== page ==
Guest editorial: the end of the British public university?

Guest editorial: the end of the British public university? Purpose – This editorial aims to review key changes in the legislation that governs student finance in England, showing how these changes will have a significant impact on the concept of the public university in Britain. Design/methodology/approach – The assumptions behind the 2010 review of student financing in England are analysed in the context of key aspects of the political philosophy of the British coalition government, elected in 2010. Findings – While presented as an immediate solution to challenges in public financing, the introduction of full‐cost graduate contributions will significantly affect the balance between the recognition of private benefit and public good in the role of the university as an institution. Practical implications – The review will contribute to informed discussion and debate for a key aspect of public policy in the UK. Originality/value – The review moves discussion from immediate concerns about the level of graduate contribution to aspects of the long‐term structure of the higher education system in Britain. http://www.deepdyve.com/assets/images/DeepDyve-Logo-lg.png International Journal of Law in the Built Environment Emerald Publishing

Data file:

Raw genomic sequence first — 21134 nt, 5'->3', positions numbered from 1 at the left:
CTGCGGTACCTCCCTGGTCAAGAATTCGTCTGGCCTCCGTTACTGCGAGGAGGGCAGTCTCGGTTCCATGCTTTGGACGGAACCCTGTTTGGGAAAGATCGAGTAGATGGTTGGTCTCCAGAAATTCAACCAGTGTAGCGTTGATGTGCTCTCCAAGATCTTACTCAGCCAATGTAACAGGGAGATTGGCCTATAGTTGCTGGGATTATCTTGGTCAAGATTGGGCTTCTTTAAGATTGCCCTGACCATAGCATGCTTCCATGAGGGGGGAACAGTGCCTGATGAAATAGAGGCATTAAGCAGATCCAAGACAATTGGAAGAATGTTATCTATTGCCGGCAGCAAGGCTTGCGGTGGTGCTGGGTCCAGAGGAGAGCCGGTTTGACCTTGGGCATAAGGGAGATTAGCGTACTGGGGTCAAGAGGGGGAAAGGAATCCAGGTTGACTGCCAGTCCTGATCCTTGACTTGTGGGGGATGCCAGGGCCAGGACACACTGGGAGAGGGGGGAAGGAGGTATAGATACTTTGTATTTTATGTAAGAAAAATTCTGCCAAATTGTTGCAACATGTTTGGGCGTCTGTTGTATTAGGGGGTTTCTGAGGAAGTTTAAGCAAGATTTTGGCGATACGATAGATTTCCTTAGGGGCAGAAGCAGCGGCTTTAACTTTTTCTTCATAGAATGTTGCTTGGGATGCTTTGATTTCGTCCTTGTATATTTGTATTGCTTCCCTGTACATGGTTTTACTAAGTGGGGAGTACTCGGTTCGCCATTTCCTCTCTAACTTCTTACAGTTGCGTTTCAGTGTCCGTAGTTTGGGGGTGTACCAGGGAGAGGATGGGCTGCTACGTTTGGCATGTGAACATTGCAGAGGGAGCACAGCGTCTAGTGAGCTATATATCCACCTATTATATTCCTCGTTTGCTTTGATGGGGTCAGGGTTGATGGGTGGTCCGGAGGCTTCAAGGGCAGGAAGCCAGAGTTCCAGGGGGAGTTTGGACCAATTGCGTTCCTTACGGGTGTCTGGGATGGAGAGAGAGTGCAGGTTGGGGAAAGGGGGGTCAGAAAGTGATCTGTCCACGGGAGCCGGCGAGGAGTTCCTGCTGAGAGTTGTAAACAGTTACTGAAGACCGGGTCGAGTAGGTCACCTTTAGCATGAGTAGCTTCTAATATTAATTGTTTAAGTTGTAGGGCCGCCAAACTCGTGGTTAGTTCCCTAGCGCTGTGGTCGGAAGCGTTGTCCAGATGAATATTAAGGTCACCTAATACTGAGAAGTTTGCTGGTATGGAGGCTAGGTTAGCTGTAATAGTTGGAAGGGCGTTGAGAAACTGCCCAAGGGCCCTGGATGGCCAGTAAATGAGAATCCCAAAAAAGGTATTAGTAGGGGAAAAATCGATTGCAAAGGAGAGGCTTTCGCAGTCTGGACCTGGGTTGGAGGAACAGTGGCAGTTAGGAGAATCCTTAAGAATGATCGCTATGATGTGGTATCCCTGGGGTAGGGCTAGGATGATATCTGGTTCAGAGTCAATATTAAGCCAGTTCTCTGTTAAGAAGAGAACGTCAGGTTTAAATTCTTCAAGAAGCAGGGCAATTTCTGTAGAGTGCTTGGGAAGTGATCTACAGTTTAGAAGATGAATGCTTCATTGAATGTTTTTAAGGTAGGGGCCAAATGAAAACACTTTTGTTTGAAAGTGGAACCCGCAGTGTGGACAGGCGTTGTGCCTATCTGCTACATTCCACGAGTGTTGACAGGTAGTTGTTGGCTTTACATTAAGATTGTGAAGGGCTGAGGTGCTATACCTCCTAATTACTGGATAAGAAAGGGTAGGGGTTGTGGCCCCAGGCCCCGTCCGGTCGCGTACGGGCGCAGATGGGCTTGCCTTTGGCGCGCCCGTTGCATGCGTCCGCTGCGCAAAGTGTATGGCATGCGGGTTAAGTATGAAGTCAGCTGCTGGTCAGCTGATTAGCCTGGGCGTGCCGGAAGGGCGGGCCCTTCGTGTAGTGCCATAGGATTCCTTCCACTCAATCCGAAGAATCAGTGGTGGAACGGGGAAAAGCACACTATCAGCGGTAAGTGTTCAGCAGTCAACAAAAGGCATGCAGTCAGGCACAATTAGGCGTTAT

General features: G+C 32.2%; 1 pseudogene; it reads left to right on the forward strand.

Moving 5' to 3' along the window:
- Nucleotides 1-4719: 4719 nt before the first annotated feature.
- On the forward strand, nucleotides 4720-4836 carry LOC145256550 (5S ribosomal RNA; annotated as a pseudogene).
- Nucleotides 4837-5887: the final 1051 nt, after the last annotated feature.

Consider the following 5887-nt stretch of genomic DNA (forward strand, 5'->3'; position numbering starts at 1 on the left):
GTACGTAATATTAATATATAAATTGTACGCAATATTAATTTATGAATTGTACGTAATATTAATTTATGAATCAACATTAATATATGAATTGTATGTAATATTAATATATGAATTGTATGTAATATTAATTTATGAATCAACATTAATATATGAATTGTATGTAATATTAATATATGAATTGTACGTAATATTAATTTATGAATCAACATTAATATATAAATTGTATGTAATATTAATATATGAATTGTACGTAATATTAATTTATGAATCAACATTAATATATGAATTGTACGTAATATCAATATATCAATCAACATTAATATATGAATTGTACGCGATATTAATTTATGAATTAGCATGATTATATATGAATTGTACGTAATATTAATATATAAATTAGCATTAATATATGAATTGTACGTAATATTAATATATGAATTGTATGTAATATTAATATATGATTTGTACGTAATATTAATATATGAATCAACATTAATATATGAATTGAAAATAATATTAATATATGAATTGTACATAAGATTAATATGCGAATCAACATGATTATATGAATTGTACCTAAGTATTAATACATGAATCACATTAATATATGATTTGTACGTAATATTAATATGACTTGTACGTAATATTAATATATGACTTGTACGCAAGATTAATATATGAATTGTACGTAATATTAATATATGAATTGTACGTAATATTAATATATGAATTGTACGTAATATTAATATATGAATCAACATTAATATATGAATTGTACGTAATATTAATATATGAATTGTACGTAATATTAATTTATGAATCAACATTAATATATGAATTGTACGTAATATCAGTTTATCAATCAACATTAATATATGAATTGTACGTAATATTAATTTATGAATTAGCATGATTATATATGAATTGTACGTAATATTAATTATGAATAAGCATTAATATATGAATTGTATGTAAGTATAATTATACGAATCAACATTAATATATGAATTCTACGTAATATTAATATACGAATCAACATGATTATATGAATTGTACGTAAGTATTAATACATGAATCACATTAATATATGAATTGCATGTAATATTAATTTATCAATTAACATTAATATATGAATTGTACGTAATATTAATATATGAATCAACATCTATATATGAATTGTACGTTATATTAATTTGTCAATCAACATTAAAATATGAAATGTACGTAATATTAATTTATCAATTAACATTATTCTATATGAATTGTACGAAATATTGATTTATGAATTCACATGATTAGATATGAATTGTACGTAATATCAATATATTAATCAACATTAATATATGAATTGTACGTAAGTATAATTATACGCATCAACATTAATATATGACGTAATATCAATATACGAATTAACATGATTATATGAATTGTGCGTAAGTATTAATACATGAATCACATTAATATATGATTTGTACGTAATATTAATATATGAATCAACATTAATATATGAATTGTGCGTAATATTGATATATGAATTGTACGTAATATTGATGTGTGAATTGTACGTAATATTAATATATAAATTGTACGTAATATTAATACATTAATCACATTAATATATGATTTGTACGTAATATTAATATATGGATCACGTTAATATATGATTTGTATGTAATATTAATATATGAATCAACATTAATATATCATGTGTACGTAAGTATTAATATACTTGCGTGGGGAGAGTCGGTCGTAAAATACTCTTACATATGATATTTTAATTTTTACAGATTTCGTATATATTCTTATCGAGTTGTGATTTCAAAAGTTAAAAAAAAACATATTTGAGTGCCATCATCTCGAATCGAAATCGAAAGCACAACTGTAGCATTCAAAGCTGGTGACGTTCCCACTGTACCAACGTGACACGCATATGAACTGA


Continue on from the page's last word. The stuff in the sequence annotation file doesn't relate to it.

Guest editorial: the end of the British public university?

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Publisher
Emerald Publishing
Copyright
Copyright © 2011 Emerald Group Publishing Limited. All rights reserved.
ISSN
1756-1450
DOI
10.1108/17561451111122570
Publisher site
See Article on Publisher Site

Abstract

Purpose – This editorial aims to review key changes in the legislation that governs student finance in England, showing how these changes will have a significant impact on the concept of the public university in Britain. Design/methodology/approach – The assumptions behind the 2010 review of student financing in England are analysed in the context of key aspects of the political philosophy of the British coalition government, elected in 2010. Findings – While presented as an immediate solution to challenges in public financing, the introduction of full‐cost graduate contributions will significantly affect the balance between the recognition of private benefit and public good in the role of the university as an institution. Practical implications – The review will contribute to informed discussion and debate for a key aspect of public policy in the UK. Originality/value – The review moves discussion from immediate concerns about the level of graduate contribution to aspects of the long‐term structure of the higher education system in Britain.

Journal

International Journal of Law in the Built EnvironmentEmerald Publishing

Published: Apr 19, 2011

Keywords: Universities; Higher education; Students; Finance; Social mobility; United Kingdom

References

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